These days it seems like a lot of my clients are thinking about what the future will bring. “Disruption” of industries is a big theme: along with the effects of global warming; and the rise of machine intelligence. It’s got me thinking – how can we think about the future effectively. Or is it entirely a mug’s game?
Here is a tentative list of some principles for thinking about the future. Offered in the spirit of exploration – rather than any kind of claimed expertise.
1. Think in terms of “a cone of uncertainty”
Paul Saffo, a futurist, thinks of forecasting as “sketching a cone of uncertainty into the future”. Good forecasting is not so much about predicting what will happen, but rather about what may happen. In other words, good forecasting is about seeing how wide the cone of uncertainty actually is – not trying to say what “points” within that cone will actually come about.
To me, this feels a bit like sketching scenarios. But I suspect it’s also about playing with spectrums – moving a variable from one extreme to another, and seeing what kinds of possible futures get generated. For example, what happens to our business in a world where energy gets suddenly cheap – through to staying the same as today – through to, what happens if it gets very expensive?
2. “The future is already here — it’s just not very evenly distributed”
This is a great quote from William Gibson – and I’ve heard it in a number of places over the last few months. Gibson was apparently referring to the uneven access to technology depending on where you live and how rich you are. For example, at the moment “wearable tech” is still the domain of a few – and is likely to remain so with the Apple Watch for a while. But you can already see a time when wearable tech will be as ubiquitous as smart phones are today. What are the other things from the future that are already here, but not recognised as such because they’re not yet common?
3. The weather tomorrow will be the same as the weather today
If you predict that the weather tomorrow will be the same as the weather today, you will be right about 80% of the time. And it’s not just weather that this applies to. Over the short term, many systems are stable. Markets are a great example. I won a bet on the weekly closing price of the bill futures market against quite a few pro bill traders in the late 80s using this principle. While they were predicting next week’s economic figures and what the RBA and/or the market would do, I followed a simple heuristic: next week’s 90 day bill futures closing price will be the same as this week’s closing price. Over the course of ten weeks, my forecasts were the most accurate. As the “young grad” I won a nice dinner at the newly opened Rockpool restaurant. Sometimes you can over-think things – particularly experts!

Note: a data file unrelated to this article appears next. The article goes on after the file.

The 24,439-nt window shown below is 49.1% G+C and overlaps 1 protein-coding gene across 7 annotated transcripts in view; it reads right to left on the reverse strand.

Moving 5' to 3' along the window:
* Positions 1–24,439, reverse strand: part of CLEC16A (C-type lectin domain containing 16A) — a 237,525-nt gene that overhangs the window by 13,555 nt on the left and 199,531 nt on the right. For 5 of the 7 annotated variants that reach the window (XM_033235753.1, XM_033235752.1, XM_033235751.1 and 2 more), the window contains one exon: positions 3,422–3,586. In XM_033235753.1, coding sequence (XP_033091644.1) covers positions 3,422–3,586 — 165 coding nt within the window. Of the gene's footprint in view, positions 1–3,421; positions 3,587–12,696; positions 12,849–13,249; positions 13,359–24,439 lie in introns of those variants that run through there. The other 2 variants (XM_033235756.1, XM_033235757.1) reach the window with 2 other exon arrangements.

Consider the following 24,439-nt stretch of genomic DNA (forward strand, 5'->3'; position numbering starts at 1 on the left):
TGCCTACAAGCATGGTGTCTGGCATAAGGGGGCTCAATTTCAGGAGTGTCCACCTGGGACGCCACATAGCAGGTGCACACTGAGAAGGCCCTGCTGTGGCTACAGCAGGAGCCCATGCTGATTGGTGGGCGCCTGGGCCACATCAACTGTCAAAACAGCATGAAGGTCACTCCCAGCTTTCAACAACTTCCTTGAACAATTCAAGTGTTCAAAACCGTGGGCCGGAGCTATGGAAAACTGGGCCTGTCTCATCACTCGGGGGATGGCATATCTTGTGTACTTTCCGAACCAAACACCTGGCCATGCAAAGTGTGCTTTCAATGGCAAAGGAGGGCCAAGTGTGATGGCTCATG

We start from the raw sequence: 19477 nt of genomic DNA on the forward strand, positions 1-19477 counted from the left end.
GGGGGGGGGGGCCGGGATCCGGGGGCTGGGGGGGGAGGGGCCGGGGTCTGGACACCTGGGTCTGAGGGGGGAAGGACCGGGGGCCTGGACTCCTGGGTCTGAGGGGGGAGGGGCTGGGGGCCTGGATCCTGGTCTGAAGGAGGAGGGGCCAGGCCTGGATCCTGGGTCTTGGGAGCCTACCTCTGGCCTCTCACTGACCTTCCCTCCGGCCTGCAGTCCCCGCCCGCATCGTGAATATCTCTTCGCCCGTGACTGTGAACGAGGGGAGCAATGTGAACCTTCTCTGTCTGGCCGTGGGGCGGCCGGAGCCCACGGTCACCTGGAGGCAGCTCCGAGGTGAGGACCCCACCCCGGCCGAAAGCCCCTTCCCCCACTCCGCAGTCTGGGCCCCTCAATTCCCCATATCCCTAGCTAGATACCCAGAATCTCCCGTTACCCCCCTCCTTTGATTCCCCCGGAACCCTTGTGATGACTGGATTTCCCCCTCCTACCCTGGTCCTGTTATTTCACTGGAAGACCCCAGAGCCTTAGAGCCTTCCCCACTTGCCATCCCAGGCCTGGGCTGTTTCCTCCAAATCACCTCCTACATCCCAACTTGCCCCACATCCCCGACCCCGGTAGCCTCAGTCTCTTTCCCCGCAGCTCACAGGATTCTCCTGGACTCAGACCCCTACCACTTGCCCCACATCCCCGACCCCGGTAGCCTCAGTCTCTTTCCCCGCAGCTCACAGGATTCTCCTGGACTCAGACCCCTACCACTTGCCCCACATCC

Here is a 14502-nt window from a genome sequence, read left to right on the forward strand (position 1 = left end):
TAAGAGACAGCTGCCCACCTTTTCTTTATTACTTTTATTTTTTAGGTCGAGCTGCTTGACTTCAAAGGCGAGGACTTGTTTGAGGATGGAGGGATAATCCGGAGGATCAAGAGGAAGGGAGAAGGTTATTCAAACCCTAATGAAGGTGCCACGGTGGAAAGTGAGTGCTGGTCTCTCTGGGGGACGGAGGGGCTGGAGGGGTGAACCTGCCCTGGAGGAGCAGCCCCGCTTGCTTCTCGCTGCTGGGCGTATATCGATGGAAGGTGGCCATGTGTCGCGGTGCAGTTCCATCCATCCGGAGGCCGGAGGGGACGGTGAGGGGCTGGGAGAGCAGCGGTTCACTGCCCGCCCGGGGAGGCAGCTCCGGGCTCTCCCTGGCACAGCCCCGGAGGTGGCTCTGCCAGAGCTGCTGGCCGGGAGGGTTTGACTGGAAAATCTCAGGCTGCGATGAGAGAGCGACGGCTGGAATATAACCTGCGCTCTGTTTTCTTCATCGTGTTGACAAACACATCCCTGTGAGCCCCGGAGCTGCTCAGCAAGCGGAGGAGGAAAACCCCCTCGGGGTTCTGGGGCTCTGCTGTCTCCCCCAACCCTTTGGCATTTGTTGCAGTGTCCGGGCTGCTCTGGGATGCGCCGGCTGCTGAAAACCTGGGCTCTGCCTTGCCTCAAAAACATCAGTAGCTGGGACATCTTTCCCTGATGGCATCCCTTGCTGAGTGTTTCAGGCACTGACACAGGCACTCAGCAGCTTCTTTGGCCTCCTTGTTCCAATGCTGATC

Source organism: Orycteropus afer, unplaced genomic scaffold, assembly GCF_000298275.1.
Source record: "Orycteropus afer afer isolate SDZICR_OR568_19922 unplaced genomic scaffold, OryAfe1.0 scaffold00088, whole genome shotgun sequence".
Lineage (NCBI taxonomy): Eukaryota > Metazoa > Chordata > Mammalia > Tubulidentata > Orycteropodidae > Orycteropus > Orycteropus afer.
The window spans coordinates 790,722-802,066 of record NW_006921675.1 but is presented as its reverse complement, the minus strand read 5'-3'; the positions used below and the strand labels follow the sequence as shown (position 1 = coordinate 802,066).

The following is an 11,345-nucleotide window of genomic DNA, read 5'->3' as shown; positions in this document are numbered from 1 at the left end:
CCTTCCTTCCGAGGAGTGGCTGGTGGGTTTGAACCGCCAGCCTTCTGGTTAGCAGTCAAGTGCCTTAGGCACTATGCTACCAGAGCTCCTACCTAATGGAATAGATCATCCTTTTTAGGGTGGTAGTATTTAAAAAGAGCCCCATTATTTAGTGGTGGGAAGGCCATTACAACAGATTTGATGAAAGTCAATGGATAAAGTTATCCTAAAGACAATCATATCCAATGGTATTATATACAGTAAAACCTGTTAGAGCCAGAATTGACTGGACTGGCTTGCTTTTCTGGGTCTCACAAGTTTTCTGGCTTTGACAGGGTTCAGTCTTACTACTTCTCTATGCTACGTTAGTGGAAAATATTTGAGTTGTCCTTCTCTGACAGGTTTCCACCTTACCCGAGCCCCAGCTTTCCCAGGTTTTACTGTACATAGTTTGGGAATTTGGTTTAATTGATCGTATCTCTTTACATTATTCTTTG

4. But some systems are chaotic and therefore inherently unpredictable
However, the “weather heuristic” has a downside. Many systems are chaotic, and therefore, over time, inherently unpredictable. Weather is actually one such system. Chaos theory is a branch of mathematics. Essentially it says that some systems are very sensitive to the initial conditions you feed into them. Over time, slight differences in initial conditions result in very large variations. This is why it will never be possible to accurately predict the weather more than a week to ten days in advance. We will never be able to measure all the initial conditions for our models accurately enough. As a result, no matter how good the forecast model, the difference between the approximated initial conditions we feed in, and the actual conditions on the ground, will “blow out” as the model iterates. This is the classic “butterfly in China, hurricane in Florida” effect.
Note that this does not mean that climate models are going to get things wrong about global warming. Global climate is not a chaotic system in the same way local weather is.
5. Never discount the “black swan”
There are some things that can’t be predicted and even don’t show up in a well constructed “cone of uncertainty”. These are Taleb’s “black swans” and there are more of them than one might think. Just because something is unimaginable doesn’t mean that it can’t or won’t happen. To Taleb’s thinking, the best way to prepare for “black swans” is not to try to forecast them, but to arrange your affairs in an “anti-fragile” way. If a system is “anti-fragile” it gets stronger under volatility – rather than being broken by it (“fragile”) or being left untouched by it (“robust”). One way to achieve anti-fragility is to build “optionality” into your business – take a number of bets that are low cost (because they have a low likelihood of success), but high payoff if conditions suddenly change. In other words – forget even trying to predict the future, instead focus on preparing your business for uncertainty. In fact focus on designing your business to prosper under uncertainty.
I’d love to hear from you as to what your “rules of thumb” are for dealing with thinking about the future. Leave a comment below.
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